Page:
The Leeds Library Monday Book Club: Part 1, October 2019, by Richard Smyth

Case Histories, Kate Atkinson (2004)

We launched the Monday night Book Club at the Leeds Library with a deep dive into a tale of murder, abuse, deceit and country-and-western music. It was a complex story that we all found engaging, even if it left us with more questions than answers.

Case Histories is the first of Atkinson’s Jackson Brodie detective novels. Brodie, we agreed, is very much more in the Philip Marlowe class of private eye (getting slugged, lied to and seduced before arriving at the truth more through sheer weary persistence than any flash of insight) than the gather-the-suspects-in-the-drawing-room type. Despite his history – ex-military police, ex-Detective Inspector – Caroline found him a bit wimpy and ineffectual; we were all a bit frustrated by how shambolic he was. David admitted to finding the revelation of Brodie’s own haunting childhood trauma somewhat wearisome – why, he wondered, must modern characters always be defined by their past sufferings?

It was David who hit on the best term for Atkinson’s storytelling style in this book: overcaffeinated. This is a book rich in digressions, red herrings, asides and interruptions. In a different kind of book I might have found this engaging; in what is (ostensibly) a detective novel, I could have used a little streamlining. We speculated whether an editor might have stepped in, were Case Histories the work of a less celebrated author. But of course it’s also possible that Atkinson, playing around with the idea of ‘literary’ and ‘detective’ genres, wanted it this way.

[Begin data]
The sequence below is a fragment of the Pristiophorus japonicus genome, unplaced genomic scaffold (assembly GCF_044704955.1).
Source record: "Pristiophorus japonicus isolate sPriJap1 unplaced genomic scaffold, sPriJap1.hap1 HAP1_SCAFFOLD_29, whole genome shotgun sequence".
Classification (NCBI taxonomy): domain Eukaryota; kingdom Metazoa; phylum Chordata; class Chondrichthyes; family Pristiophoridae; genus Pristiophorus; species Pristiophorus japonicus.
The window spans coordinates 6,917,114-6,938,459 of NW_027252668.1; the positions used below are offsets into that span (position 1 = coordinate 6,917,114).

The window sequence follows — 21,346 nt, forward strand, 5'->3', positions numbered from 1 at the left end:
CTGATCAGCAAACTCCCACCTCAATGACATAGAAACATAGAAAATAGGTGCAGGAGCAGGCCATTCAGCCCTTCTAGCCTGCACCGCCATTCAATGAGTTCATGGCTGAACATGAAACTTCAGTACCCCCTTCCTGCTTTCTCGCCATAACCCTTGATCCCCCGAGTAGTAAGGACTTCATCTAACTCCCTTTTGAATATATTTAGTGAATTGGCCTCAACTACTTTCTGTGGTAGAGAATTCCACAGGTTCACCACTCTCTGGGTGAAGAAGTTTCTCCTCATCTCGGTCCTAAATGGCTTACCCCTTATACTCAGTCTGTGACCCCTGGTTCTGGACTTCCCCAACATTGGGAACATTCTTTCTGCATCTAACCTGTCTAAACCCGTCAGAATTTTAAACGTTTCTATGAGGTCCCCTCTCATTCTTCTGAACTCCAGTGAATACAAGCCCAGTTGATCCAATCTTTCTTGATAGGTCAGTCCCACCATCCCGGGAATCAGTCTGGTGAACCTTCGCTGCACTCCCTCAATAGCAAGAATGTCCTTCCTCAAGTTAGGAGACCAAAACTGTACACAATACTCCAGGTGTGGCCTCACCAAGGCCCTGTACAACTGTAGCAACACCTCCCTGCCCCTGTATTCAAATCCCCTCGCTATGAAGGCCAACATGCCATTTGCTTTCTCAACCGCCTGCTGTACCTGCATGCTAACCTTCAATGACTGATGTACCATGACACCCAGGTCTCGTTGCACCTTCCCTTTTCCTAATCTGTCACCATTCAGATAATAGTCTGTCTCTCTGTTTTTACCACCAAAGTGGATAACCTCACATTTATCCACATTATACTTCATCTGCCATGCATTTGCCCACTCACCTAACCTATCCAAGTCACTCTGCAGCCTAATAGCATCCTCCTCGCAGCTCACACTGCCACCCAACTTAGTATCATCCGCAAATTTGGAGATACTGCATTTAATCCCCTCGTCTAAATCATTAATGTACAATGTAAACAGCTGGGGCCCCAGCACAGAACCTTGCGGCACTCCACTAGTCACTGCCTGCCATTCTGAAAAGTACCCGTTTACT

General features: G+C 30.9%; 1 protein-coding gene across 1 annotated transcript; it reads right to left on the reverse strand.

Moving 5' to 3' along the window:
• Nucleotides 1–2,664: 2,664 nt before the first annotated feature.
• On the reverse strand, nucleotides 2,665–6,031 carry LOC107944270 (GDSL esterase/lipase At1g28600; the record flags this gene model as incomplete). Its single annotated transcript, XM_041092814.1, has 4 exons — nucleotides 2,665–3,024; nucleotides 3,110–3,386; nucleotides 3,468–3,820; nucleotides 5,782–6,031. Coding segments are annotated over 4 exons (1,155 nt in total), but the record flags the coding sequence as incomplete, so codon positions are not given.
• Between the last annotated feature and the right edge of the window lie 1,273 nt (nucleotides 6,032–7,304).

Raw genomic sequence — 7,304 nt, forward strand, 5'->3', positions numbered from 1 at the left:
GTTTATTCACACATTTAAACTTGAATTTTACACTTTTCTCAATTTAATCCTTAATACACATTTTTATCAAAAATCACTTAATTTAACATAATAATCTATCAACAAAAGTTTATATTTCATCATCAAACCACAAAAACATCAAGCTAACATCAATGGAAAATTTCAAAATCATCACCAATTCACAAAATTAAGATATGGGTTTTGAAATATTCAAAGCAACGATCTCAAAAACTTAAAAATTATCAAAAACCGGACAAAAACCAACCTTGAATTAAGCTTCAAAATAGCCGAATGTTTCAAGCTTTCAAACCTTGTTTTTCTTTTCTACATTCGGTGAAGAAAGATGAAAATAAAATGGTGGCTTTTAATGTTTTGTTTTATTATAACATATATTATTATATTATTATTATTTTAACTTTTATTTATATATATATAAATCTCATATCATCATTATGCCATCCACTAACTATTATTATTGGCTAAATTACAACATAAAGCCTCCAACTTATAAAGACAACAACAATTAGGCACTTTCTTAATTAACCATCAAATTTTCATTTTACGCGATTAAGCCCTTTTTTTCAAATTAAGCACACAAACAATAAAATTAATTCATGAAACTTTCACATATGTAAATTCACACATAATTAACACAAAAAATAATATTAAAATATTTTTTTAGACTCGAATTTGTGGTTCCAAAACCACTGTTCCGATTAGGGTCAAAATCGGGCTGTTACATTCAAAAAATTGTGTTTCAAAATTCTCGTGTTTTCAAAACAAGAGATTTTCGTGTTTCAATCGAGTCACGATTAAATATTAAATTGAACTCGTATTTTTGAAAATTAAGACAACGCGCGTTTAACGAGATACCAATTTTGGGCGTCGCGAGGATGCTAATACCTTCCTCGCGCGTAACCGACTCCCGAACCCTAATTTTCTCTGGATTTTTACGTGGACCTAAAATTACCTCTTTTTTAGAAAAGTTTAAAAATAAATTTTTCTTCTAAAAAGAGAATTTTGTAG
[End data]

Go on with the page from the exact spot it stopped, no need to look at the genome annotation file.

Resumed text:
Pat found most of the characters hard to warm to; I think we all felt that, with a few exceptions, they were a rum bunch, sometimes broadly drawn – the clashing sisters Amelia and Julia, for instance – and in some cases very one dimensional (no-one was much impressed by the snooty villain with his eye on an inheritance who is parachuted in halfway through).

None of us were familiar with the rest of the Brodie books, and we agreed that, based on how Jackson’s story wrapped up, Case Histories read rather as though Atkinson hadn’t banked on writing a sequel. Perhaps she hadn’t. We were all, in any case, intrigued enough to want to know more. But there’s no time for that, as our next meeting, on November 11th at 5.30pm, will see us pitched into the turmoil of the French Revolution, via Hilary Mantel’s 1992 novel A Place of Greater Safety. All are welcome – please do come along.

 

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